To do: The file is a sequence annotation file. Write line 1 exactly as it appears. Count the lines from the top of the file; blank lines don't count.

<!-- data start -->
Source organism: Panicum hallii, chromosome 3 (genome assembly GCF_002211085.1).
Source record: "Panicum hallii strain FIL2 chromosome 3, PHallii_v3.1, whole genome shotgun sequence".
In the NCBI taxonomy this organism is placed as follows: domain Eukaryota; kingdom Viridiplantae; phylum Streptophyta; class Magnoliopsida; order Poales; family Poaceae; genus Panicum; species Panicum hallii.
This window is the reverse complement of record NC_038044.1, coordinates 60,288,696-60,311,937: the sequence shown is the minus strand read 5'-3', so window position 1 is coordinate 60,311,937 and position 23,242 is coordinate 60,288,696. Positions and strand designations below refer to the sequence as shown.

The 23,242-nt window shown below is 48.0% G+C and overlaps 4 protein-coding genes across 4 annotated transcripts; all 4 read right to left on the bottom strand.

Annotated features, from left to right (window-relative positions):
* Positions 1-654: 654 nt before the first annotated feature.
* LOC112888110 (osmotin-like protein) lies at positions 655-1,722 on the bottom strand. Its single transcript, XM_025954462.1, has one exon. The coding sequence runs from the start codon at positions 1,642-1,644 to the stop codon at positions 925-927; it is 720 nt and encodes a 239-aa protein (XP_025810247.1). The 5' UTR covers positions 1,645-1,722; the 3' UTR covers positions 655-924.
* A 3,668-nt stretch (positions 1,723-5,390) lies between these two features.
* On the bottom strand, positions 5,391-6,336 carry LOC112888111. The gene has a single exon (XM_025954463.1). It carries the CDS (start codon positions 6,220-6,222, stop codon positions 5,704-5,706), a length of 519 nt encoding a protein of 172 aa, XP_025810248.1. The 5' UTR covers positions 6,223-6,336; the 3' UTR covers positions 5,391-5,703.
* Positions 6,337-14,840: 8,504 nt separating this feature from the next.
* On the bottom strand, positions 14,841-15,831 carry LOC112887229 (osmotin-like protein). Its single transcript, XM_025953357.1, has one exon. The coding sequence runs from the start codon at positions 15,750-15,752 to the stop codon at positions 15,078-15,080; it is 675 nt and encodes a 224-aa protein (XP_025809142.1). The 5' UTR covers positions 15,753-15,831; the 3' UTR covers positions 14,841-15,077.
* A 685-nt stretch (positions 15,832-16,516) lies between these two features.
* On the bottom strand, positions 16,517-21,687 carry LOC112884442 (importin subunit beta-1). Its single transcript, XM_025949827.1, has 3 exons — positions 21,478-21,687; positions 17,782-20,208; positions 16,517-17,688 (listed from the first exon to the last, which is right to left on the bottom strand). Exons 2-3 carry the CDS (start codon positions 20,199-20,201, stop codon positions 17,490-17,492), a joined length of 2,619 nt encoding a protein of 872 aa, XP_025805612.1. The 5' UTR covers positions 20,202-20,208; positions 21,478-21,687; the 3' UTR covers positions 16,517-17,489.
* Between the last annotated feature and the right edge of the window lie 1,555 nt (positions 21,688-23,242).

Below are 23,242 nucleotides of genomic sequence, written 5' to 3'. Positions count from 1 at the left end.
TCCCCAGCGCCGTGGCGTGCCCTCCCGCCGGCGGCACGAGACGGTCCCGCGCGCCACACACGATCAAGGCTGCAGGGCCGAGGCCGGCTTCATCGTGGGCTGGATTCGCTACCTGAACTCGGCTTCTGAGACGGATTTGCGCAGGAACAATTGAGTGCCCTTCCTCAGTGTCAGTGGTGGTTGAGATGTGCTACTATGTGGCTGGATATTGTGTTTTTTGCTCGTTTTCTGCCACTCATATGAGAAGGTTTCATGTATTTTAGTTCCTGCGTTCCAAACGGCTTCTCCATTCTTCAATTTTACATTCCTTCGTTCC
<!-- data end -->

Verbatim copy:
Source organism: Panicum hallii, chromosome 3 (genome assembly GCF_002211085.1).